Are Chinese investments in Vietnam harmful?
China and Cambodia - too close for ASEAN?
Since its foundation, the Association of Southeast Asian Nations (ASEAN) has struggled with the balancing act between cohesion and maintaining its own interests in the face of geopolitical challenges. When it was founded, ASEAN was supposed to resolve territorial conflicts that arose in the course of decolonization, then it functions as an anti-communist bloc. This was over with the accession of Vietnam, Laos, Cambodia and Myanmar in the 1990s at the latest. The principle of non-interference was enshrined in the ASEAN chart in 2007 in order to guarantee the functioning of the diverse region as a union - especially for economic purposes.
But in a region of socialist states, monarchies, democracies and dictatorships with sometimes diametrically opposed interests, conflicts are inevitable. In these cases, the debate about whether there should be more basic political consensus in ASEAN is given a new impetus. Most recently, there was a new trigger for the discussion at the end of October. A former senior diplomat from Singapore proposed at an academic forum that Cambodia and Laos be kicked out of ASEAN. As a reason, he cited their proximity to China, which would thus have too much influence on Southeast Asian politics through the two member states. In response, there was an angry letter from several Cambodian diplomats. It says: "He fabricated a torrent of misleading and erroneous statements that are intellectually deceptive and normatively harmful for the region, especially for ASEAN." The dispute was not commented on at the official level.
China's rise divides ASEAN, for some countries it is frightening, for others it promises profit. Vietnam has historically had a conflicted relationship with China. Although both countries are culturally similar and socialist brother states, there is strong anti-Chinese resentment in Vietnam. These are due to the 1,000-year occupation of Vietnam by China and continue to have an impact through several military conflicts, most recently in the 1970s. The conflict in the South China Sea is fueling concerns among the Vietnamese people about a renewed attack on China.
In stark contrast to this is Cambodia. Prime Minister Hun Sen welcomes Chinese investment in the country. Whether in industry, infrastructure or tourism, China is omnipresent in Cambodia. The tourist destination Sihanoukville, for example, is now a casino paradise for Chinese visitors. There, the Chinese mafia came with the investments - and the Chinese police, as the Cambodian police were helpless in the face of the machinations. A certain influence of China cannot be denied.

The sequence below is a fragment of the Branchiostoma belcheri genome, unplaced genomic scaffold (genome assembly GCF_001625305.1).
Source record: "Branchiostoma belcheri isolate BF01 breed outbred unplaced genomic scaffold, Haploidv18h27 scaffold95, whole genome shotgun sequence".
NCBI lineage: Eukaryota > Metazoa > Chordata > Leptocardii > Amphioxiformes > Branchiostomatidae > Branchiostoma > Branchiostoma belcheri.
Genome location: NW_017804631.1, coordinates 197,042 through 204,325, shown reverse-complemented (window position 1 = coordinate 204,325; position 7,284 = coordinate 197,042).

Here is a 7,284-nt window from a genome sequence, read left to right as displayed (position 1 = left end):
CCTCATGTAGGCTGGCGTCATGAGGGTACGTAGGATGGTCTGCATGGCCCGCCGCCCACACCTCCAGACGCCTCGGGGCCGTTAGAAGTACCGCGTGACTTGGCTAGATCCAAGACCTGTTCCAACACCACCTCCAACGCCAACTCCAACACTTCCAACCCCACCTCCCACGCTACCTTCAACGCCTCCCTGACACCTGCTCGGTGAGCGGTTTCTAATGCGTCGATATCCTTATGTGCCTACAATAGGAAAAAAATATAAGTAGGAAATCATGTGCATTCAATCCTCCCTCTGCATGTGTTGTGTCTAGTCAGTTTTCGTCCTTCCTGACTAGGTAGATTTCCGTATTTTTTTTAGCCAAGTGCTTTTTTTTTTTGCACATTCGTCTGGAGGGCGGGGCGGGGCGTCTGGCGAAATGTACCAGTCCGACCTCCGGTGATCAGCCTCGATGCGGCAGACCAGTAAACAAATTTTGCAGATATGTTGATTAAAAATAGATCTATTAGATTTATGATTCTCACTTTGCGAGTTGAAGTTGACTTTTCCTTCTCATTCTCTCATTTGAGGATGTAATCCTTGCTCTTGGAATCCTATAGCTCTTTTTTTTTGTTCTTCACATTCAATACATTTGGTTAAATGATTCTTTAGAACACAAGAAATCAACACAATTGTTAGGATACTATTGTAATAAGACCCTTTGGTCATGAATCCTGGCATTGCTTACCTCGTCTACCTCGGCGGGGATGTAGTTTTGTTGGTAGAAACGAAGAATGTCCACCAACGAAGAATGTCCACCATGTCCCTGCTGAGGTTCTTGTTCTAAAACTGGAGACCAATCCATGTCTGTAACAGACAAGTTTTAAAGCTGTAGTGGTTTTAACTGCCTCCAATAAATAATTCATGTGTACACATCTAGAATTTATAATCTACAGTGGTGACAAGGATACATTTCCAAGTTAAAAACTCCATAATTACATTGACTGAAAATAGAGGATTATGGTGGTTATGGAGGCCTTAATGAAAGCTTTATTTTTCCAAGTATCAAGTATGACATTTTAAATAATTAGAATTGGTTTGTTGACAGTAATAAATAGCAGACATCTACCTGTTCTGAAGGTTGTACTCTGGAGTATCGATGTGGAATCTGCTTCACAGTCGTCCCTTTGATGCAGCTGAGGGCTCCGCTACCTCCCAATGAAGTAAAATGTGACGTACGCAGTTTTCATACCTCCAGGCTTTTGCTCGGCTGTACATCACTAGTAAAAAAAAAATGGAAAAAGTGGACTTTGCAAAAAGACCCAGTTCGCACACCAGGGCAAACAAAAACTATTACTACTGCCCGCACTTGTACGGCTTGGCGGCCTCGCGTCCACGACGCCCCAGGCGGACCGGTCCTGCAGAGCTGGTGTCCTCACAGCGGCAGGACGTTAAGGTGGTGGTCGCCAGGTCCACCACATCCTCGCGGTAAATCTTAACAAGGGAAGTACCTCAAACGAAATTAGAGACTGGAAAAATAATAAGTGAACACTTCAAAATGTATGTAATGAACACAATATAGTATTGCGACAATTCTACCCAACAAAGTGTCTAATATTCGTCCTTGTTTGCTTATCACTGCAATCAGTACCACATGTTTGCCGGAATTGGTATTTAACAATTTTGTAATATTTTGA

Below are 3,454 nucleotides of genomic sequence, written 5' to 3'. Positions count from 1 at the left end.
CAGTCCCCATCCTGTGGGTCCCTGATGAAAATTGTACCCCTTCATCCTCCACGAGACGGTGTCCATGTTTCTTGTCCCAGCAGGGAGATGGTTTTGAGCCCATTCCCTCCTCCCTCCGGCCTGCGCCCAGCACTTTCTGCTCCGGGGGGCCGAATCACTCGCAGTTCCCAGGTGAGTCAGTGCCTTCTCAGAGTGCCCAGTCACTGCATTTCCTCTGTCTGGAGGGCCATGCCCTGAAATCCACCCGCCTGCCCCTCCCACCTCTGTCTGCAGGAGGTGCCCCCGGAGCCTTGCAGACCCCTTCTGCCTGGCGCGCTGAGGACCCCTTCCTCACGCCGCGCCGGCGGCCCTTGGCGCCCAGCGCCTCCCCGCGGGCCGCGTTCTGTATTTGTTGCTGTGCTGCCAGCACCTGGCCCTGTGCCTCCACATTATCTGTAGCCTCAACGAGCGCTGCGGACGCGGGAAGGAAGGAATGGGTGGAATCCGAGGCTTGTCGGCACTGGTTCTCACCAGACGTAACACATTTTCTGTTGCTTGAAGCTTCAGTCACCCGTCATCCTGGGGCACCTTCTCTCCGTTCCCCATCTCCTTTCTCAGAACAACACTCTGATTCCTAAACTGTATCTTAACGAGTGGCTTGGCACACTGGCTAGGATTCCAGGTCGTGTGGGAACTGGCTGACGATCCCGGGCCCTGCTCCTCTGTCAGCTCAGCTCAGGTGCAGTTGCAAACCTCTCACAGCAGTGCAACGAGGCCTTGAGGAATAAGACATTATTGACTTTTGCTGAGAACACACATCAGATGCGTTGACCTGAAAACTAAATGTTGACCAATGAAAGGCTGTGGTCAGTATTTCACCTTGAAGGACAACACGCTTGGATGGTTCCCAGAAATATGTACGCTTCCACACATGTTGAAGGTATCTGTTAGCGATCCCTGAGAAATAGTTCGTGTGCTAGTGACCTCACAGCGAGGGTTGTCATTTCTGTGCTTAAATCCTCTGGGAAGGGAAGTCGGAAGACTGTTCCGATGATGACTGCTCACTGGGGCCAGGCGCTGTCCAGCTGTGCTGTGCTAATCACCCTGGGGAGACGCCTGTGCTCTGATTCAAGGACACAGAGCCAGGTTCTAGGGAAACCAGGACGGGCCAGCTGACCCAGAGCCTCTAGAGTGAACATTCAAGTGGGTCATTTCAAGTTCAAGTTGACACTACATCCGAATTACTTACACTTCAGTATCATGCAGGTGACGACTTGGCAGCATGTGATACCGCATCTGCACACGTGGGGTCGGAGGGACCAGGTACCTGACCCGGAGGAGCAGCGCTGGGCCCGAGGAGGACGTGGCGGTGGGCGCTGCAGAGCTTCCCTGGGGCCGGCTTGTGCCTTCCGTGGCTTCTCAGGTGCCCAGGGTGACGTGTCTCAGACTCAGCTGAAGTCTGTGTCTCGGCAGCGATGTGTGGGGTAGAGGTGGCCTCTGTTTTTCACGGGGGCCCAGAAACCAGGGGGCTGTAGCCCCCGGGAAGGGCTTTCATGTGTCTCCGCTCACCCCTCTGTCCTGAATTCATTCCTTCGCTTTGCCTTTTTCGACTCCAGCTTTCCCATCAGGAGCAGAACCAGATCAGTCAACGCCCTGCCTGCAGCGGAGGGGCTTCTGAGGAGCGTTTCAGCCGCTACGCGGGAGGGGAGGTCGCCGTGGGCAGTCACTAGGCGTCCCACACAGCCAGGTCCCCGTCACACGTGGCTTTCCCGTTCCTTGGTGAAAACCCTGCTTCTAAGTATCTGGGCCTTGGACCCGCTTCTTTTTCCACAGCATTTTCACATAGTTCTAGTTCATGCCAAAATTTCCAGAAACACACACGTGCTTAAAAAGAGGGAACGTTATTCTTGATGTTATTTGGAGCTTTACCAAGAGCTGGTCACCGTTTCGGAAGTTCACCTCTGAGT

Hun Sen supports Chinese positions in his politics, also in the ASEAN network. Cambodia prevented joint ASEAN resolutions on the conflict in the South China Sea or the future of the Mekong, both of which are central issues for the other Southeast Asian states. Something similar is happening in Laos and Myanmar is balancing between its own and Chinese interests. With the New Silk Road initiative, China is advancing further and further into the region.
The question arises as to how ASEAN could deal with this global political question. The exclusion of individual countries is probably not a realistic scenario, because the ASEAN statutes might not even allow this step. In addition, the meaning and goal of an already diverse union would have to be completely redefined. Reforming individual principles in ASEAN would be easier, for example restricting consensus-based decision-making. But there is currently no political will to do this either. Instead, states are looking for a global political counterweight for the region. These include the USA and the quad countries (Australia, India and Japan), but also the EU as an important trading partner. The EU, in turn, is looking for a suitable line in order not to mute itself politically in the region and still punish human rights violations. This happened most recently with the withdrawal of the “Everything but Arms” trade preferences for Cambodia and Myanmar. While supporters welcomed that the EU was finally responding to serious human rights violations, opponents criticized that the withdrawal would only drive the countries further economically into the arms of China.
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